Love Resonates Throughout Tyler, The Creator’s ‘Flower Boy’ Album (Review)

Words by Elijah Watson. Illustration by Sam Liacos.

In the final moments of Scum Fuck Flower Boy, Tyler, the Creator’s recently-released fourth album, listeners hear the rapper pull up to some undisclosed location after driving for some time. After hearing him express feelings of confidence, doubt, isolation, loneliness and, most notably, love, we finally get to this moment–Tyler closing his car door and presumably meeting the romantic interest he’s been trying to get in touch with throughout the album.

Illustration by Sam Liacos.

Love is a theme that resonates throughout Flower Boy both for the self and others. One moment Tyler is telling us his secret for maintaining beautiful and glowing black skin (Chanel, coconut oil, and a drop top for best results); the next, how he’s “been kissing white boys since 2004.” There’s an openness present in this album unlike its predecessors.

When we first learned of Tyler, the Creator, he was an enigma. He rolled his eyes backwards; he rapped about murder, necrophilia, rape, and a handful of other themes that led to some categorizing his music as horror-core; and he ate a cockroach. Love was the last thing anybody was associating with the Odd Future founder; even songs such as “Sarah,” “She,” and “Analog” with its common themes of love and intimacy, were distorted by perversion and violence.

Then, Tyler got older. The subversiveness that accompanied Tyler’s music was slowly disappearing, with the artist offering an earnestness that was bare in its expression. On Wolf he imagined how a phone call to his father would go on “Answer”; and he explored the intense range of emotions one feels while in love on “IFHY”; and he talks about seeing his grandmother slowly succumb to death in the album’s last song “Lone.” And although at times Cherry Bomb was messy, the album still showcased Tyler’s growth as an artist and, more importantly, a person.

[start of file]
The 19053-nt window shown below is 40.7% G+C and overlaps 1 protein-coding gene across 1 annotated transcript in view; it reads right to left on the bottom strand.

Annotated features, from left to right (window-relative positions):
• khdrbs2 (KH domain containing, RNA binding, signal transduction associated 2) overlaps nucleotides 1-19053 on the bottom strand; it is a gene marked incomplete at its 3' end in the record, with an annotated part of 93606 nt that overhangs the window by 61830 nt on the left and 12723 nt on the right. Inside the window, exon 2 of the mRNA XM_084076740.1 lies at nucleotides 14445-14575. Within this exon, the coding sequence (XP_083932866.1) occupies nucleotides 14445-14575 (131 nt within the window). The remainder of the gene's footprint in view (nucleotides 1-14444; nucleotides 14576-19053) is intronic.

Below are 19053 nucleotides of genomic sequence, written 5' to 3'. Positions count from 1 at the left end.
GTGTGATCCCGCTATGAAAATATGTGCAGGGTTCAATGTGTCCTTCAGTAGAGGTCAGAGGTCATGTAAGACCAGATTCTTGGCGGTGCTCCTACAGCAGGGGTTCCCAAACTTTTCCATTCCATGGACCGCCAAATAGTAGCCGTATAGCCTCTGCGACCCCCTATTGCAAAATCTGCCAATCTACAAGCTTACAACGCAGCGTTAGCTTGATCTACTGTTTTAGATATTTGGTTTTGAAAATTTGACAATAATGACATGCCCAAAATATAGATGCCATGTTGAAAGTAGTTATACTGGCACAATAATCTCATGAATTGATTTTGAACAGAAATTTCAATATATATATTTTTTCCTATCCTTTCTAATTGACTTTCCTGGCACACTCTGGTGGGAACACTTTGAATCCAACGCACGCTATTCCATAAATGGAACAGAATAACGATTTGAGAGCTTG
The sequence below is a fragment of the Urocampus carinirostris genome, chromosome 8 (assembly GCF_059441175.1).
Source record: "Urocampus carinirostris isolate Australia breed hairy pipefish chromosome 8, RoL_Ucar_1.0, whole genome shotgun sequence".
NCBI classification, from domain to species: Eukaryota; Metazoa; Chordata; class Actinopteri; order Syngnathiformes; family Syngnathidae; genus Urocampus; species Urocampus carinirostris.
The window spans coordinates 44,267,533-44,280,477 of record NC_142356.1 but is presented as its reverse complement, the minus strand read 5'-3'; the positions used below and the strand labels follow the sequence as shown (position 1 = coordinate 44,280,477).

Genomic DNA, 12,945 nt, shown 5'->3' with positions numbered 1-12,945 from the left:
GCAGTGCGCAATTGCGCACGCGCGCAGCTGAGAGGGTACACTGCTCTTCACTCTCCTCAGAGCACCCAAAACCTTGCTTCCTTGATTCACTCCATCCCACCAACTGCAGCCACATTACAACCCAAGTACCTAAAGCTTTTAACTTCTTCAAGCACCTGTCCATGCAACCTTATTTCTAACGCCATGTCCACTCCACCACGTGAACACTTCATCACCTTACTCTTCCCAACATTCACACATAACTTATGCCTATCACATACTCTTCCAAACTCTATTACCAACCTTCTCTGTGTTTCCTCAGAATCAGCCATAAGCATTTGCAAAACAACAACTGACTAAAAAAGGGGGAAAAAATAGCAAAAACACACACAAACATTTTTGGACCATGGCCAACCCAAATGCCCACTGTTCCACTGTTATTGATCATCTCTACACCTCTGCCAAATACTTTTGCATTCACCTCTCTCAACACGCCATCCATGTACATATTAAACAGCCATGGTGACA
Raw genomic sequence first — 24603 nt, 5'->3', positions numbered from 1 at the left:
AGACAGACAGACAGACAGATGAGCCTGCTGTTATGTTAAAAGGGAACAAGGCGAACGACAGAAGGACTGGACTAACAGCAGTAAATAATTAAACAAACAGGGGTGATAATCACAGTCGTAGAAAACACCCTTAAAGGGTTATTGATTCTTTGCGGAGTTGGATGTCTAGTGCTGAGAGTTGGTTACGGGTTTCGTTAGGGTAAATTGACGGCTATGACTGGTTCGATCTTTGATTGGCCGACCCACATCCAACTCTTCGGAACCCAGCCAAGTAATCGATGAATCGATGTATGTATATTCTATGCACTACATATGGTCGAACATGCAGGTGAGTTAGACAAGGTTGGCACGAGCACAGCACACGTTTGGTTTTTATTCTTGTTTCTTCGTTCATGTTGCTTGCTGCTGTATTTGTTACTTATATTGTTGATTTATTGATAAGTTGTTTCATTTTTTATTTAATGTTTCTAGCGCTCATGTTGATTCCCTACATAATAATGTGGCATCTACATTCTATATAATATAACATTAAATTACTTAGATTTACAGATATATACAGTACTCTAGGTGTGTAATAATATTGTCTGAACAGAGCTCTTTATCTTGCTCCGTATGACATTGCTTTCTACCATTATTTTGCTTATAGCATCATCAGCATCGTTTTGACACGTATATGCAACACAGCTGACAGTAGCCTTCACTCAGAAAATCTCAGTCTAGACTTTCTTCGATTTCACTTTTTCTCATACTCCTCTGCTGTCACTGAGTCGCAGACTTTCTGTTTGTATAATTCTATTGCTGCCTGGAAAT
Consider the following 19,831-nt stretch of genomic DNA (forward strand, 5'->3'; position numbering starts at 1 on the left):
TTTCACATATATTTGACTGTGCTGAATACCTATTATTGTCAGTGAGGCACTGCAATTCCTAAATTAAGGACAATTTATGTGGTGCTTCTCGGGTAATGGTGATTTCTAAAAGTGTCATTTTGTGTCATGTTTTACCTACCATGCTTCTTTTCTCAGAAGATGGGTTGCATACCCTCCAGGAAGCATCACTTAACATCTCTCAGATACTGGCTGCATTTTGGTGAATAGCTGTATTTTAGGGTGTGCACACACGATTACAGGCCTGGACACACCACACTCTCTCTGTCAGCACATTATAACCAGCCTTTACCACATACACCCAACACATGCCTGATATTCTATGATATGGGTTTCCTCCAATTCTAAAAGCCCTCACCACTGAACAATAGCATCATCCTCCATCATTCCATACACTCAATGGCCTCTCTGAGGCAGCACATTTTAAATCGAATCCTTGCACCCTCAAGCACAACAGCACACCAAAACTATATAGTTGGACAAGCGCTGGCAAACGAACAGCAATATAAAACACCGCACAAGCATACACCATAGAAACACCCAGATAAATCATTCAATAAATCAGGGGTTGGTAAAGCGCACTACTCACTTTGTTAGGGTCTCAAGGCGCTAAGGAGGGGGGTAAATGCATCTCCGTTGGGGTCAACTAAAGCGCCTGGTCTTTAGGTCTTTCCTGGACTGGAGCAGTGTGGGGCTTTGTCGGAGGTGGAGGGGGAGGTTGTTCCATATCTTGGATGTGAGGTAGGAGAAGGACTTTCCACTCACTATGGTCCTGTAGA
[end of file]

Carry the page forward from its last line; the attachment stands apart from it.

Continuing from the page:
All of that has culminated into Scum Fuck Flower Boy, a beautifully executed album that is Tyler’s best work thus far. There’s an underlying poignancy throughout the release as Tyler grapples with fame and how it’s transformed his life–for better or worse. This is him offering his most emotionally mature self, a 26-year-old who’s grown up in the public eye for the last several years from rabble-rousing provocateur to multidisciplinary creative.

In that journey Tyler has also become more comfortable writing about love earnestly. In Flower Boy we see, arguably for the first time, Tyler speaking to the challenges of nurturing and sustaining love not only for himself but for potential partners. He’s grounded, a plant slowly transforming into the sunflower it’s destined to become. But that transformation doesn’t come easy. Just as much as we hear of his successes are his insecurities and worries as he’s come to accept himself.

On “Garden Shed” Tyler raps:

They couldn’t read the signs
I didn’t wanna talk and tell ’em my location
And they ain’t wanna walk
Truth is, since a youth kid, thought it was a phase
Thought it’d be like the phrase; “poof,” gone
But, it’s still goin’ on

The lyrics (as well as the track’s title) implies that Tyler is providing a commentary on his sexuality. Later on in the album Tyler goes on to rap “Next line will have ’em like ‘Woah’/I’ve been kissing white boys since 2004” on “I Ain’t Got Time.” Tyler makes these declarations nonchalantly; there’s no performative guise or anything that distorts the statements. Here, he’s direct but playful, the brevity and tone in which he addresses his sexual orientation liberating in a sense–that he’s not constricted nor defined by this. That freedom is present throughout Flower Boy where Tyler confesses so much about himself in such a personal way, that you almost feel like you’re riding passenger seat in his car as he tells you the good, bad, happy, and sad of his life with a sincerity that feels conversational.

The importance of Flower Boy is seeing Tyler evolving and loving himself, and treating his concerns, wants, and worries with a relatable realism that he’s shown in varying degrees on prior projects but unlike this one. He’s blossoming into the person he knows he wants to be and is capable of being, and maybe at some point he’ll find someone to share that with but until then, he’s found joy in loving himself. And that’s what matters most.

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